For a single independent variable the equation is reduced to
For simplification x0 is set to be equal to 1 and alpha0 is given the name c. x1 is called x and alpha1 = m. It reduces to:
To figure out m and c we draw a line, using an initial guess of m and c through the set of points that we already have. We calculate the distance of this line from each of these points. We take square-root of the sum of the squares of these distances (Cost Function) . We keep changing m and c in small steps to see if this Cost Function decreases. When the cost stops decreasing we fix that m and c as our final result. The resulting line is our best linear fit through the data. Now for any new x we can figure out the y using this line.
What this jargon means is that we keep redrawing the line until it seems to fit the data best. That’s all the jargon that was needed.
Below we have a dataset of population vs profit. We draw a scatter plot and try to fit a straight line through it. Look closely at how the initial guess (blue line) shifts towards the trend that the data follows. Also look at how many iterations are needed to reach that stable cost of 5.87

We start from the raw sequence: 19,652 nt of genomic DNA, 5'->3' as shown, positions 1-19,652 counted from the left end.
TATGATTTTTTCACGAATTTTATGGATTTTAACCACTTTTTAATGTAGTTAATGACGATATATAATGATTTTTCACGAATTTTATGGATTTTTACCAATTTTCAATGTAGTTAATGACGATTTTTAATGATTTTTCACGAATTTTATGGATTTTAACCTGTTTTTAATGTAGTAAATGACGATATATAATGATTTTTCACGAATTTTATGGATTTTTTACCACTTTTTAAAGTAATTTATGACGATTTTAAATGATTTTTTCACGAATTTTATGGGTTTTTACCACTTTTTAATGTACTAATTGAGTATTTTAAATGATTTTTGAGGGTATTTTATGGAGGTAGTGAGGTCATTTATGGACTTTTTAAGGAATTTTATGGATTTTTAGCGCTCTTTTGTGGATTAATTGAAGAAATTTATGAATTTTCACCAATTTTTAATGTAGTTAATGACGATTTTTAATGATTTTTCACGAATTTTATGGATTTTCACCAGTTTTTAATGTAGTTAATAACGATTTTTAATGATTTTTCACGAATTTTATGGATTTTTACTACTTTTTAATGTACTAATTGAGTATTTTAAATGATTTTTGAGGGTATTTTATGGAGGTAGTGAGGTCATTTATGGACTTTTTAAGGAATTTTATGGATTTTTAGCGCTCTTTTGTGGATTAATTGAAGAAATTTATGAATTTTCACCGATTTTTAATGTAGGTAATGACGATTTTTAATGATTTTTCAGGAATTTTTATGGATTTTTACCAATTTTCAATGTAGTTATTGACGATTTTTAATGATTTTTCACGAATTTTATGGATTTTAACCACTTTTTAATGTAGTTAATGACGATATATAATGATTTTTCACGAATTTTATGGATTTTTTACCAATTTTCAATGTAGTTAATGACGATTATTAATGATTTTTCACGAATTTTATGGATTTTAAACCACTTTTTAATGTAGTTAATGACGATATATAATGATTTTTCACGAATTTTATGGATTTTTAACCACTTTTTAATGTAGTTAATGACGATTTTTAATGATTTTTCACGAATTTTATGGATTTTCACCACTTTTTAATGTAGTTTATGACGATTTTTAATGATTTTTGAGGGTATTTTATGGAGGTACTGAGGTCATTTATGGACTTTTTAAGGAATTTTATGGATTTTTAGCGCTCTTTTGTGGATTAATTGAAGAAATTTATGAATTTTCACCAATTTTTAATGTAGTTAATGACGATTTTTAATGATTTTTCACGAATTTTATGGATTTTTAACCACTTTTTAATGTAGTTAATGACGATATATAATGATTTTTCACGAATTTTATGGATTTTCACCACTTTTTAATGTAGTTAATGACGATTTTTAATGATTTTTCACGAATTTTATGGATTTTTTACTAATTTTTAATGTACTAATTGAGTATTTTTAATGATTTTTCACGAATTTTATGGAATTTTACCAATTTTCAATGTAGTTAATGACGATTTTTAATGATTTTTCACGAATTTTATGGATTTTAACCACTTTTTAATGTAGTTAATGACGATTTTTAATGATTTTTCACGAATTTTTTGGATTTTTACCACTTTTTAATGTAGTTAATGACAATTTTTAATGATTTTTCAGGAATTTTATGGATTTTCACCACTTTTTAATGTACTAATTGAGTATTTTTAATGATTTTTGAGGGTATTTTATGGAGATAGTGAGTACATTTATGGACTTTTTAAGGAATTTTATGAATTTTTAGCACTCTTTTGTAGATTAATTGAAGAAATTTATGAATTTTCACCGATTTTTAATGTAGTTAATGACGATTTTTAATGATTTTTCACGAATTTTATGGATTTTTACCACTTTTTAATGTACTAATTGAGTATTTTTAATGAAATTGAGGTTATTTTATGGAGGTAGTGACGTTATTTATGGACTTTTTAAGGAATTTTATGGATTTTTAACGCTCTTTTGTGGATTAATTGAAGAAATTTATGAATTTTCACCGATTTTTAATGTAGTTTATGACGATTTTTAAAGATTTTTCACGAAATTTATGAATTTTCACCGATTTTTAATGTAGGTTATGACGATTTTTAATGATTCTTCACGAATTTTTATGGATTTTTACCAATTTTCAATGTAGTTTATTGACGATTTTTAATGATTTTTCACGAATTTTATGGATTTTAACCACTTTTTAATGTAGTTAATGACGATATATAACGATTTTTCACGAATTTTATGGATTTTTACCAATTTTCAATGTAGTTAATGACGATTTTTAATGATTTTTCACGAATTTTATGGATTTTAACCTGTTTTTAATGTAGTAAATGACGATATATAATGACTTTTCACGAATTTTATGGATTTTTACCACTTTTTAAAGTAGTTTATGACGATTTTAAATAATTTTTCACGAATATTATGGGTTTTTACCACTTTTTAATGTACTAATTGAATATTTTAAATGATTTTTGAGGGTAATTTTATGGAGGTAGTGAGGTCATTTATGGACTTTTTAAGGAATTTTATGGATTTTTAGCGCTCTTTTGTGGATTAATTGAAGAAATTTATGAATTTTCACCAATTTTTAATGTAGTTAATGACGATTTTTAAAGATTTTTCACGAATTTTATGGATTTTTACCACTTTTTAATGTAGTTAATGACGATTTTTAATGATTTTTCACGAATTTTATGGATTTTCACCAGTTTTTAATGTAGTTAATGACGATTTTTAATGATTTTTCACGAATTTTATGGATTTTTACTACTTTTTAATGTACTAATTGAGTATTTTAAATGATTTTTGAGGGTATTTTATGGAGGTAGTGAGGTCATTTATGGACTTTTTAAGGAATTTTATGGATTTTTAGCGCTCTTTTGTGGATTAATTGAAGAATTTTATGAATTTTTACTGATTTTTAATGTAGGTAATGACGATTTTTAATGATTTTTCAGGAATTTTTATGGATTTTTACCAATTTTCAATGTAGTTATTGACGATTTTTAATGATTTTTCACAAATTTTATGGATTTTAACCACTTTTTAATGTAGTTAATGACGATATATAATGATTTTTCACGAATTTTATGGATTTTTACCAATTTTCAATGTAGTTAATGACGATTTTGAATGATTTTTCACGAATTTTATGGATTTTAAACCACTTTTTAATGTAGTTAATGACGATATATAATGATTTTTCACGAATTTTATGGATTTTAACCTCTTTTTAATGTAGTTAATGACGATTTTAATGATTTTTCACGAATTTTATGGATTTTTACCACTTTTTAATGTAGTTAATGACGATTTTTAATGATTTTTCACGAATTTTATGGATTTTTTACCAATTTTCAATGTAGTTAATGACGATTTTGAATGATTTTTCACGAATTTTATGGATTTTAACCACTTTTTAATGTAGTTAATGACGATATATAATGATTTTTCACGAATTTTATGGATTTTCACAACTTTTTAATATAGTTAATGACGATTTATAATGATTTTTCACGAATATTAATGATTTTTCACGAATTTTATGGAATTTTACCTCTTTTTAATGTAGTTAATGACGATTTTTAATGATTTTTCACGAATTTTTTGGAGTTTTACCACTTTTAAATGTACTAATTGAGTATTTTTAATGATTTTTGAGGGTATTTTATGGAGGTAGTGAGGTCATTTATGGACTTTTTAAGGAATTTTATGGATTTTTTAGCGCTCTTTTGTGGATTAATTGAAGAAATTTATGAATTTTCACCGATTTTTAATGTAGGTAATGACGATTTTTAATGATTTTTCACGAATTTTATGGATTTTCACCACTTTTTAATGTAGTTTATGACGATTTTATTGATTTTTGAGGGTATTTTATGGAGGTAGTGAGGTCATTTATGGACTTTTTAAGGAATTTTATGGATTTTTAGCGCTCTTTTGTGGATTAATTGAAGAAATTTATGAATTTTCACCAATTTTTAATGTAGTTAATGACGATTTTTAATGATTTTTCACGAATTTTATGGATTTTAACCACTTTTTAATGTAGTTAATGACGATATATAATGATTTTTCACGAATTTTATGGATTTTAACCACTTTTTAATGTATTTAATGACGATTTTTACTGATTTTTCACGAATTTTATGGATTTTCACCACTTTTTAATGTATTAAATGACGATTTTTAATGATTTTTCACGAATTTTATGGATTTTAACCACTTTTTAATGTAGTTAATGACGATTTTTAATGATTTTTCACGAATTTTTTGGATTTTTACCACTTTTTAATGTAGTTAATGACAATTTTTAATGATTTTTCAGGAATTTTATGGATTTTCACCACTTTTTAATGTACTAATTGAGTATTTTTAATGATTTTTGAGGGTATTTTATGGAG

It starts with a cost of 32 and an initial guess way off!
It steadily improves from then on. After 200 iterations the cost has already halved.
After 400 iterations the cost is 1/3rd
The guess improves further at 600 iterations
After a 1000 iterations the decrease in cost has slowed down and the fit is more or less stable
After 3000 iterations we are confident that we have a good fit
It is as simple as that! What is clear is that linear regression is a simple approach to predict based on a data that follows a linear trend. It follows that we will fail rather drastically if we were to fit a sine curve or a circular data set.
Finally, linear regression is always a good first step (if the data is visually linear) for a beginner. It is definitely a good first learning objective!